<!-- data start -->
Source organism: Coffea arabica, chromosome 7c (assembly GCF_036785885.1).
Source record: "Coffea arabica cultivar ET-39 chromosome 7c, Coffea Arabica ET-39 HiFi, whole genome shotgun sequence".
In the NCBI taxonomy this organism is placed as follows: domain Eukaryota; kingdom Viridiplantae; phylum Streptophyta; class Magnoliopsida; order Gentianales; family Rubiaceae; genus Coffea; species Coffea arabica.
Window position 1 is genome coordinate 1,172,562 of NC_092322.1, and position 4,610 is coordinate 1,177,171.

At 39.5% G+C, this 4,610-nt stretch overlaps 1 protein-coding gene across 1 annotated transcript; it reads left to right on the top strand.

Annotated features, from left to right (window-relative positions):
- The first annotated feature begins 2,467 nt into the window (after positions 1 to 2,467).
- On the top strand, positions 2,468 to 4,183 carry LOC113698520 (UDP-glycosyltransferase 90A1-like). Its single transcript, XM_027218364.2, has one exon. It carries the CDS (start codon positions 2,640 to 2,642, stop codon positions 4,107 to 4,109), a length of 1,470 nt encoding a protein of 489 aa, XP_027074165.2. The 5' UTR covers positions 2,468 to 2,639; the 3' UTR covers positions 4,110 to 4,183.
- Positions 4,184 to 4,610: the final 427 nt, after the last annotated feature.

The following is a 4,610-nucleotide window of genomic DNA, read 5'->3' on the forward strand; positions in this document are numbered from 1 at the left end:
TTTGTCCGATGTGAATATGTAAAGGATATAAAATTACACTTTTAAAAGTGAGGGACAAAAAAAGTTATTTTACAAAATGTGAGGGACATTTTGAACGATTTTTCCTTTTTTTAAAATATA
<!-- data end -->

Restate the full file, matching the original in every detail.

Source organism: Coffea arabica, chromosome 7c (assembly GCF_036785885.1).
Source record: "Coffea arabica cultivar ET-39 chromosome 7c, Coffea Arabica ET-39 HiFi, whole genome shotgun sequence".
In the NCBI taxonomy this organism is placed as follows: domain Eukaryota; kingdom Viridiplantae; phylum Streptophyta; class Magnoliopsida; order Gentianales; family Rubiaceae; genus Coffea; species Coffea arabica.
Window position 1 is genome coordinate 1,172,562 of NC_092322.1, and position 4,610 is coordinate 1,177,171.

At 39.5% G+C, this 4,610-nt stretch overlaps 1 protein-coding gene across 1 annotated transcript; it reads left to right on the top strand.

Annotated features, from left to right (window-relative positions):
- The first annotated feature begins 2,467 nt into the window (after positions 1 to 2,467).
- On the top strand, positions 2,468 to 4,183 carry LOC113698520 (UDP-glycosyltransferase 90A1-like). Its single transcript, XM_027218364.2, has one exon. It carries the CDS (start codon positions 2,640 to 2,642, stop codon positions 4,107 to 4,109), a length of 1,470 nt encoding a protein of 489 aa, XP_027074165.2. The 5' UTR covers positions 2,468 to 2,639; the 3' UTR covers positions 4,110 to 4,183.
- Positions 4,184 to 4,610: the final 427 nt, after the last annotated feature.

The following is a 4,610-nucleotide window of genomic DNA, read 5'->3' on the forward strand; positions in this document are numbered from 1 at the left end:
TTTGTCCGATGTGAATATGTAAAGGATATAAAATTACACTTTTAAAAGTGAGGGACAAAAAAAGTTATTTTACAAAATGTGAGGGACATTTTGAACGATTTTTCCTTTTTTTAAAATATA